Short answer: you can’t. Surrendering to life, I say, is neither necessary nor possible. Life is already “just happening,” and will continue to just happen as long as the body is alive. That is what life is: a living, breathing body. Life is just happening right now as you read this.

The body, which is life, knows exactly what to do. You—meaning the endless round of thoughts you call “myself”—have nothing to do with that aliveness, except that myself—the habitual intellection called myself, I mean—needs the body in order to exist, and myself knows it.

There may be thoughts about the body—many of them anxious and fearful— but the body does not need those thoughts. The body needs air, water, food, and shelter, not thoughts. From the standpoint of the body, thoughts are superfluous.

“But,” you might object, “if I don’t care for my body, which involves thought, the body might die.” Yes, that is true, but the body does not care about dying, myself does.

The body has no interest in continuing. The body does not want to continue. You, not the body, want to continue. You don’t want to die. That is the motive for the dabbling and seeking that now troubles you so much. You have dabbled in many religions because those traditions promise that somehow myself will continue—in Heaven if you are a Christian or a Muslim, or in a reincarnated subsequent life if you are a Buddhist or a Hindu.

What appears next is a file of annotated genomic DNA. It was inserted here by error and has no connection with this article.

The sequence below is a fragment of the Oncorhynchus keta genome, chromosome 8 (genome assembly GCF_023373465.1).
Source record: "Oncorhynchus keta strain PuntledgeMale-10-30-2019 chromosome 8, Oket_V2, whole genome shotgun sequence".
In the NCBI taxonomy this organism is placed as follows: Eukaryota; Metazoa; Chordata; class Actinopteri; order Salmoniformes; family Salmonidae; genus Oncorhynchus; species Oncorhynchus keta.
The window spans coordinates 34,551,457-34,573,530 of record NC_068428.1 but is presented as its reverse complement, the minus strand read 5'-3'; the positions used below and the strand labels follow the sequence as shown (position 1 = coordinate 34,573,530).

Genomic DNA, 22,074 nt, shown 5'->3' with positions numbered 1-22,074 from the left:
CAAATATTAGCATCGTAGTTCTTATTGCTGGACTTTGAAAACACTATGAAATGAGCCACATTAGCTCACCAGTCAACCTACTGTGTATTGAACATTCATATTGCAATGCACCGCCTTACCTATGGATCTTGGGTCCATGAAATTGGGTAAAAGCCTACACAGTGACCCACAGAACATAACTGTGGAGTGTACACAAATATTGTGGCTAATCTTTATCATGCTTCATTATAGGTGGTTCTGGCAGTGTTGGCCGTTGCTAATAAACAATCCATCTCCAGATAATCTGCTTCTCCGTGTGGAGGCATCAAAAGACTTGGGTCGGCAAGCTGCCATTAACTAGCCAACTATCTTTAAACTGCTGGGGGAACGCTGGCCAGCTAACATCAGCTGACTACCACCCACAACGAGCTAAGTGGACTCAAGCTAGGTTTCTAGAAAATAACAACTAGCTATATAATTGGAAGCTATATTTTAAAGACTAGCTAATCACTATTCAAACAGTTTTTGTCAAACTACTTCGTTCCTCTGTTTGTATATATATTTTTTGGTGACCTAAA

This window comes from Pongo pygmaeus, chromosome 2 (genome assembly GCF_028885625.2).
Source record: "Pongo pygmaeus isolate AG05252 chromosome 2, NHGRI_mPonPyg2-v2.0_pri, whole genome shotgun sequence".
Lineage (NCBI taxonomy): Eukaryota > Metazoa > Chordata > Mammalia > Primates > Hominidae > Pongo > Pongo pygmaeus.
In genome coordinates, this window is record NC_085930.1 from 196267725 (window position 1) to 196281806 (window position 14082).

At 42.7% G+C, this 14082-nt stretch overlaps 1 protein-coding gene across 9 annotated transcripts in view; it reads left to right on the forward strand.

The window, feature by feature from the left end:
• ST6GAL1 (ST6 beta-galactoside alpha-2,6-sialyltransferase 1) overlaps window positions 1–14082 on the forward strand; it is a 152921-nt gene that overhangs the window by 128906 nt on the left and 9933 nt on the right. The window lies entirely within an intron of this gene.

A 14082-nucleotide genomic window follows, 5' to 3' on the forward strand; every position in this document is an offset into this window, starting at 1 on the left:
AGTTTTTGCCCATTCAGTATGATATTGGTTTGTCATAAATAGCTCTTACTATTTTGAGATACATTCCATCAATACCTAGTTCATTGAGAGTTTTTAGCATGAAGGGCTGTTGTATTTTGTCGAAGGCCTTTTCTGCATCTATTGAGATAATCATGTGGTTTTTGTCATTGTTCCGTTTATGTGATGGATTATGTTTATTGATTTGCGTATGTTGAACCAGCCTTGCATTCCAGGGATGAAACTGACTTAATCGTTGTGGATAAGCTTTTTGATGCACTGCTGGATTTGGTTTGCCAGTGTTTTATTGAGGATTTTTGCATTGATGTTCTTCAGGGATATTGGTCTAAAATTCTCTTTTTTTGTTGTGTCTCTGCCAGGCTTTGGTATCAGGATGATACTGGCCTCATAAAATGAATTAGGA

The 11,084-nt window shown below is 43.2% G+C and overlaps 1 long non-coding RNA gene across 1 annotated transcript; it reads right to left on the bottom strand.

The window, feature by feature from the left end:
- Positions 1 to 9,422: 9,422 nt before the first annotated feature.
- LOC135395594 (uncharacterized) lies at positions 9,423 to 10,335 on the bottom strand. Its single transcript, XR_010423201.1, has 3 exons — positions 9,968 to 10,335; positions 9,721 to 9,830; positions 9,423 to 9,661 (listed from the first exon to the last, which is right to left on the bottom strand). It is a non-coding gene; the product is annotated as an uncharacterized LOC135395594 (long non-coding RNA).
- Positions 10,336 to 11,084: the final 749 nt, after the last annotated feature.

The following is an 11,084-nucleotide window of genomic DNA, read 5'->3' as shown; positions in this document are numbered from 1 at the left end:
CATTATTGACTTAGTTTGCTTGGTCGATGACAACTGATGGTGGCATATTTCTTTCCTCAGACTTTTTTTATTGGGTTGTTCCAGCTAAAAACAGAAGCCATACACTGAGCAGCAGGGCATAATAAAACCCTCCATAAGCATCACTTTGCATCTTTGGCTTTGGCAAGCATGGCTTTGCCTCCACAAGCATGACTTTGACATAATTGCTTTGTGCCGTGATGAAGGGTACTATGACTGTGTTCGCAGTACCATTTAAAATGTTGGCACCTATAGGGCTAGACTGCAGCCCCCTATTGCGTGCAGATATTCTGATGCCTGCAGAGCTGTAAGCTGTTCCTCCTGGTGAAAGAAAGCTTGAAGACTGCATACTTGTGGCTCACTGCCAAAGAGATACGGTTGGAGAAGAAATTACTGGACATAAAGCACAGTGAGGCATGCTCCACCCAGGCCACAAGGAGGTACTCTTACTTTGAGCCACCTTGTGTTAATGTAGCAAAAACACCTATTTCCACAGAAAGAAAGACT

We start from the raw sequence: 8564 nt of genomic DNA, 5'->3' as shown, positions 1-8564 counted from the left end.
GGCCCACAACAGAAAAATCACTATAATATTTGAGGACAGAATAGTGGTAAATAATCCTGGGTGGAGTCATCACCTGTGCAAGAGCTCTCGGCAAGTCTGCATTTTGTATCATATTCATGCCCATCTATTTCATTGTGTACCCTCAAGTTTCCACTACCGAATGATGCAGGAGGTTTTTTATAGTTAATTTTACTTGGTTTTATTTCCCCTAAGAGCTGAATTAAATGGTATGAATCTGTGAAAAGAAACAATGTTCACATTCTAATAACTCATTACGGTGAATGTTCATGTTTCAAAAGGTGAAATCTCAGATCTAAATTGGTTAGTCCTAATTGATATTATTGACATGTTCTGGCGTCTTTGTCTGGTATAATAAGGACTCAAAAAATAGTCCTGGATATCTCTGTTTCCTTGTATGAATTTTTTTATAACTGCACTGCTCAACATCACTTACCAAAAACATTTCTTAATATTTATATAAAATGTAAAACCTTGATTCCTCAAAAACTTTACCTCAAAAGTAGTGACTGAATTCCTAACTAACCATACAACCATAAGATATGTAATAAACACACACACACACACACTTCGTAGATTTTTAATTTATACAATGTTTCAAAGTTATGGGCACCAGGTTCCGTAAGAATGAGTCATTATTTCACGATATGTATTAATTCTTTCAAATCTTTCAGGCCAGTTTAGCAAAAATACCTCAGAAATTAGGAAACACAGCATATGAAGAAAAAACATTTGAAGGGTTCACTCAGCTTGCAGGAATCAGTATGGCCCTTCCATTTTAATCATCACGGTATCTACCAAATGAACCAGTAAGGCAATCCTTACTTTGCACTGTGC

Such thoughts, which have been implanted in your mind beginning from early childhood, cannot be erased. Those thoughts just keep on bubbling up, like it or not. And those thoughts are you. That’s what “you” is—fears, desires, opinions, beliefs, memories, and all the rest.

You point to the confusing abstractions to which you have been exposed as the source of your anxiety. I don’t buy that. I’d bet that the source of your anxiety is the same as the source of everyone else’s anxiety. You know that anything can happen at any time. You know there are no guarantees. You know that security is a pipe dream. You fear pain and suffering. You fear disability and helplessness.